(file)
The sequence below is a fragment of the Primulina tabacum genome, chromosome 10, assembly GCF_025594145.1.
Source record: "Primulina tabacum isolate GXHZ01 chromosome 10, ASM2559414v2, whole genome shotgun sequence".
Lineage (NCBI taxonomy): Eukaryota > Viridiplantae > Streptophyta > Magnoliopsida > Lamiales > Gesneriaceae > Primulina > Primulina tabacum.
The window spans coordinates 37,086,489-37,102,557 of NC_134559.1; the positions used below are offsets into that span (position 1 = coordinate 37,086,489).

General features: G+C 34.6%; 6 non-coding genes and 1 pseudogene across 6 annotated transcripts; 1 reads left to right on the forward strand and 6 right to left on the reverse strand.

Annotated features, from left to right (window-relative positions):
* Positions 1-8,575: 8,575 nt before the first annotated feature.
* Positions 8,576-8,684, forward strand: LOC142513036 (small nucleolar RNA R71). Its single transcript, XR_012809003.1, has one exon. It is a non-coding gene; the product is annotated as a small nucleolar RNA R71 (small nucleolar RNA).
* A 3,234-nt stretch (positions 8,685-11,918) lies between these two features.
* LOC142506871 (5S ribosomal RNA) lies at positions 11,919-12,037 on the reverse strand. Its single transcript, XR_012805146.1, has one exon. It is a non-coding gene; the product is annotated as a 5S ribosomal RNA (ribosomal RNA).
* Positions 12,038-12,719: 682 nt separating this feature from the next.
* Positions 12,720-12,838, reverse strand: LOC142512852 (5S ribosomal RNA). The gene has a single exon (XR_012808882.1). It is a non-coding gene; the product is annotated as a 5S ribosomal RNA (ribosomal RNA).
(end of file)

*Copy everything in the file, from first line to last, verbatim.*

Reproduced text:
The sequence below is a fragment of the Primulina tabacum genome, chromosome 10, assembly GCF_025594145.1.
Source record: "Primulina tabacum isolate GXHZ01 chromosome 10, ASM2559414v2, whole genome shotgun sequence".
Lineage (NCBI taxonomy): Eukaryota > Viridiplantae > Streptophyta > Magnoliopsida > Lamiales > Gesneriaceae > Primulina > Primulina tabacum.
The window spans coordinates 37,086,489-37,102,557 of NC_134559.1; the positions used below are offsets into that span (position 1 = coordinate 37,086,489).

General features: G+C 34.6%; 6 non-coding genes and 1 pseudogene across 6 annotated transcripts; 1 reads left to right on the forward strand and 6 right to left on the reverse strand.

Annotated features, from left to right (window-relative positions):
* Positions 1-8,575: 8,575 nt before the first annotated feature.
* Positions 8,576-8,684, forward strand: LOC142513036 (small nucleolar RNA R71). Its single transcript, XR_012809003.1, has one exon. It is a non-coding gene; the product is annotated as a small nucleolar RNA R71 (small nucleolar RNA).
* A 3,234-nt stretch (positions 8,685-11,918) lies between these two features.
* LOC142506871 (5S ribosomal RNA) lies at positions 11,919-12,037 on the reverse strand. Its single transcript, XR_012805146.1, has one exon. It is a non-coding gene; the product is annotated as a 5S ribosomal RNA (ribosomal RNA).
* Positions 12,038-12,719: 682 nt separating this feature from the next.
* Positions 12,720-12,838, reverse strand: LOC142512852 (5S ribosomal RNA). The gene has a single exon (XR_012808882.1). It is a non-coding gene; the product is annotated as a 5S ribosomal RNA (ribosomal RNA).